Bioinformatic analysis of the L. wollei saxitoxin gene cluster further revealed a putative recombination event, which presumably results in the synthesis of the novel C-13 acetate saxitoxin analogs, and accounts for the lack of any analogs containing a carbamoyl group at this position (C-13). The gene responsible for the formation of the carbamoyl group originally identified in C. raciborskii T3 [21], is the 1839 bp long O-carbamoyltransferase denoted sxtI. The sxtI gene homolog from L. wollei was only 1071 bp in length. Recently, Kellmann et al. [27] have shown that the L. wollei sxtI first 912 base-pairs had 92.9% identity to sxtI from C. raciborskii T3, base-pairs 913 to 1059 and 1177 to 1189 (C. raciborksii T3 numbering) were deleted, and the 3′-end was truncated after base-pair 1227. As a result of these deletions the partial L. wollei sxtI translated enzyme does not contain the putative catalytic site GPRALGGRS [27]. It is therefore, most probably inactive. The apparent truncation of sxtI might be the result of a partial gene deletion event or alternatively by the insertion of a gene, denoted sxtACT (Figure 2). sxtACT codes for an enzyme similar to an O-acyltrasferase belonging to the CoA-dependent acyltransferase superfamily. A member of this family, Deacetylvindoline 4-O-acetyltransferase (EC:2.3.1.107) catalyzes the last step in vindoline biosynthesis [28]. It is also possible that sxtACT could be an ancient sxt gene that has been lost in the other cyanobacterial lineages. Irrespective of whether sxtI and sxtACT had been recently acquired or lost from the PST biosynthesis clusters, genetic rearrangement has resulted in the absence of carbamoylated saxitoxins and the presence of the novel C-13 acetylated saxitoxin analogs in L. wollei. Furthermore, the three novel genes identified in the L. wollei saxitoxin gene cluster, namely sxtACT, sxtSUL and sxtdiox, appear to have been inserted as one locus, thereby conferring the ability to produce analogs 1-6 in L. wollei.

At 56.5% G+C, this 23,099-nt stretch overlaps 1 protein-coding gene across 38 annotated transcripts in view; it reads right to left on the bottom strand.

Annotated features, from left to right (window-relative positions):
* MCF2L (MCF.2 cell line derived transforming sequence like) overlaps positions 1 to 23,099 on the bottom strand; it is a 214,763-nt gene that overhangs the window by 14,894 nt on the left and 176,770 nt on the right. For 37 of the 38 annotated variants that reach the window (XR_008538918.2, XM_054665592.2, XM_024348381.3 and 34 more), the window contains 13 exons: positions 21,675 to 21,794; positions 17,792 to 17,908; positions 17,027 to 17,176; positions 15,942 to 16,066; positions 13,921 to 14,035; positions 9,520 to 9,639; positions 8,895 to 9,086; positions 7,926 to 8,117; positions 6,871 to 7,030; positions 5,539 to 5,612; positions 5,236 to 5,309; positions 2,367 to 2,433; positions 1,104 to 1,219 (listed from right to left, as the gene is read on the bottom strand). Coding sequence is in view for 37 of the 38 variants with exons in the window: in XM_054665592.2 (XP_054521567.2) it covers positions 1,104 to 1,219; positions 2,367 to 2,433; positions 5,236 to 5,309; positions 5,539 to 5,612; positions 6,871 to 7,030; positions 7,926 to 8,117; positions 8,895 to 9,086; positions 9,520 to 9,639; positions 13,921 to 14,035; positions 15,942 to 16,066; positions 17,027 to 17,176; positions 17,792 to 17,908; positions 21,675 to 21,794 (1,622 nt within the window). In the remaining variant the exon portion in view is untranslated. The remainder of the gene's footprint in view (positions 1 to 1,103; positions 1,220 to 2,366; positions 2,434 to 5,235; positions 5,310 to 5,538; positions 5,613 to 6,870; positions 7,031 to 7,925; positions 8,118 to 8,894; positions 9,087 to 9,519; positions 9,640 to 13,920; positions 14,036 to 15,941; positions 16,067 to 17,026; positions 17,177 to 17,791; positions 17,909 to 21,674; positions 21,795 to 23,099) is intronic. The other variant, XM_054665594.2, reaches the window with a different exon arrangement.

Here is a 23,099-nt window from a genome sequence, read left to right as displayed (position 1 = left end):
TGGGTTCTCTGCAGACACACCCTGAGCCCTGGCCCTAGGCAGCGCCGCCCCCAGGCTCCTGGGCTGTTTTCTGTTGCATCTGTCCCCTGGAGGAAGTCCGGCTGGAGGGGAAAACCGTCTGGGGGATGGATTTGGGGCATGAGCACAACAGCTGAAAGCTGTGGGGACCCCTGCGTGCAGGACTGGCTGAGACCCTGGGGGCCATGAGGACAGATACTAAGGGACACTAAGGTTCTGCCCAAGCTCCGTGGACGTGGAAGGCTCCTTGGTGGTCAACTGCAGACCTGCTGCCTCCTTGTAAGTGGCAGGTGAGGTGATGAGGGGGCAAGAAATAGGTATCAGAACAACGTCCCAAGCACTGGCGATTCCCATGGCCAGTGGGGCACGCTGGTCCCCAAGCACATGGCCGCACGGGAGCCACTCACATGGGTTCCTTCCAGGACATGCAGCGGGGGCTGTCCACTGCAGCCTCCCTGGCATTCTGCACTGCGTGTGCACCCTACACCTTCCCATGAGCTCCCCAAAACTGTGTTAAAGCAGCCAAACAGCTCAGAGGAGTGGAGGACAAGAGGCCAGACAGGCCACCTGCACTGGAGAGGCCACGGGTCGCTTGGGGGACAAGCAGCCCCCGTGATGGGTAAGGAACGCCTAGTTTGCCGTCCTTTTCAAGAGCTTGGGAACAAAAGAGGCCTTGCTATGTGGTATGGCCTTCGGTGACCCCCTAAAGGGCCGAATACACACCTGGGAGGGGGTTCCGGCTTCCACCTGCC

sxtL, a gene which is not present in the L. wollei PST gene cluster codes for an enzyme similar to a GDSL lipase, which has been proposed to catalyze the hydrolytic cleavage of the carbamoyl group from STX analogs in C. raciborskii T3. The absence of an active carbamoyltransferase in L. wollei would explain the lack of carbamoylated saxitoxin derivatives produced by L. wollei. In this modified genetic background, that is, without an active sxtI homolog, and therefore no carbamoylated saxitoxins, the lack of a decarbamoylating enzyme, SxtL, seems evolutionally logical.